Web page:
The First Minister’s critics warn that if the new field does not go ahead, jobs will be lost and the UK will be forced to import oil and gas from overseas.
However, if they are to win the argument, they need to do much more than that because the carbon emissions that Cambo’s oil and gas would cause must be accounted for.
If it is possible to open this field and stay on the required path to net-zero emissions – we are currently off course – then it could, perhaps, be acceptable. Carbon-capture-and-storage might enable that.
But, with CCS technology not commercially viable to date, Cambo’s extra emissions would need to be balanced by swifter reductions than currently envisaged in other areas. If Cambo gets a green light, what activities will be shown a red one?
The UK government appears set to allow Cambo, but if it does so it will need to demonstrate how this is compatible with our commitments under the Paris Agreement and the Glasgow Climate Pact.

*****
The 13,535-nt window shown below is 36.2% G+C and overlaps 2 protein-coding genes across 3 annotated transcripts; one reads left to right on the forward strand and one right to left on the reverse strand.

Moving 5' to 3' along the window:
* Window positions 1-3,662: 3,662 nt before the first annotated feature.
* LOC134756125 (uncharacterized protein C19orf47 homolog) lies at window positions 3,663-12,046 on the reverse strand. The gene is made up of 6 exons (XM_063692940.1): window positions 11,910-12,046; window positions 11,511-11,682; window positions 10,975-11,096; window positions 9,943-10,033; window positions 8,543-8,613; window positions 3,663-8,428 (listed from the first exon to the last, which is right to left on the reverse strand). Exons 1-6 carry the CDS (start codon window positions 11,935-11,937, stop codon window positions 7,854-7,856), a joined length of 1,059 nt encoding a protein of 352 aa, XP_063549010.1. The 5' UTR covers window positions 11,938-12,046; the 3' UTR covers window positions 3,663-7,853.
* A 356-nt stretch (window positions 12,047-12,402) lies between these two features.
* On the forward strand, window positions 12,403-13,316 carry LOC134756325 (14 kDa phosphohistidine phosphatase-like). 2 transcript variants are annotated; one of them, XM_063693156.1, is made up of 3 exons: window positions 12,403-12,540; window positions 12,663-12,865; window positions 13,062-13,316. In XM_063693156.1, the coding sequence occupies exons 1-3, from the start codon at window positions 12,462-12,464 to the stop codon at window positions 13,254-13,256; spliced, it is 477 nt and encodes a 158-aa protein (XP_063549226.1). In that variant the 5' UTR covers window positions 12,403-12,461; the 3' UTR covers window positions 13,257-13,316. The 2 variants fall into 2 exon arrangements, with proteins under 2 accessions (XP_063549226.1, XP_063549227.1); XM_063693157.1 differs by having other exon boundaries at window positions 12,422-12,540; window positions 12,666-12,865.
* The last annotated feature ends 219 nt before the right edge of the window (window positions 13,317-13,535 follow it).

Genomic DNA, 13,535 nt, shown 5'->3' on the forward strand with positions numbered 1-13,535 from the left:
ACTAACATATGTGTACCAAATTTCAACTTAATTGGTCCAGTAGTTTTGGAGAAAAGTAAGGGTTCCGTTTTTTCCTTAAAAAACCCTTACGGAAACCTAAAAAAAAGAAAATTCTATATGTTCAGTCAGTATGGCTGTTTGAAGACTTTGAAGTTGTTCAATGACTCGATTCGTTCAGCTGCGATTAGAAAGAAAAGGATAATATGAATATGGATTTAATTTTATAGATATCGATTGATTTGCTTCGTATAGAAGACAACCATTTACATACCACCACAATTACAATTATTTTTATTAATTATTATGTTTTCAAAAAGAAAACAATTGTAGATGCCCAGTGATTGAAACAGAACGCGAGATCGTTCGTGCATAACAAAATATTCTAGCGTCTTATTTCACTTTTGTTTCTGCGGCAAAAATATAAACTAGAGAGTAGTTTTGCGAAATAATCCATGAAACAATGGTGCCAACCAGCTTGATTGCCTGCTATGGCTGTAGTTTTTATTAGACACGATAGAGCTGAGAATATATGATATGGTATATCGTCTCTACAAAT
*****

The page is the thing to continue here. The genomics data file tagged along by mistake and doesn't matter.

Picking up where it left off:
However, the decision is more complicated than that because of the potential effect on the wider world of COP26’s host country going ahead with a new oil field.
Many other oil-producing nations could use the same argument – that cutting their own supplies will lead to job losses and more imports – which is a recipe for the whole world to make no reductions at all.
Giving evidence to MSPs in August, Lord Deben, who served in John Major and Margaret Thatcher’s governments and is now chair of the Committee on Climate Change, the UK and Scottish governments’ independent advisers, said that the “justification for any new oil and gas exploration or production has to be very, very, very strong and I cannot say that I have so far seen any such evidence”.
“We are fighting a battle for our existence and if you do that, you really cannot make short-term decisions without thinking about the long-term implications,” he added.
Climate change is a real and serious threat. Those who glibly demand new oil fields need to start treating it as such.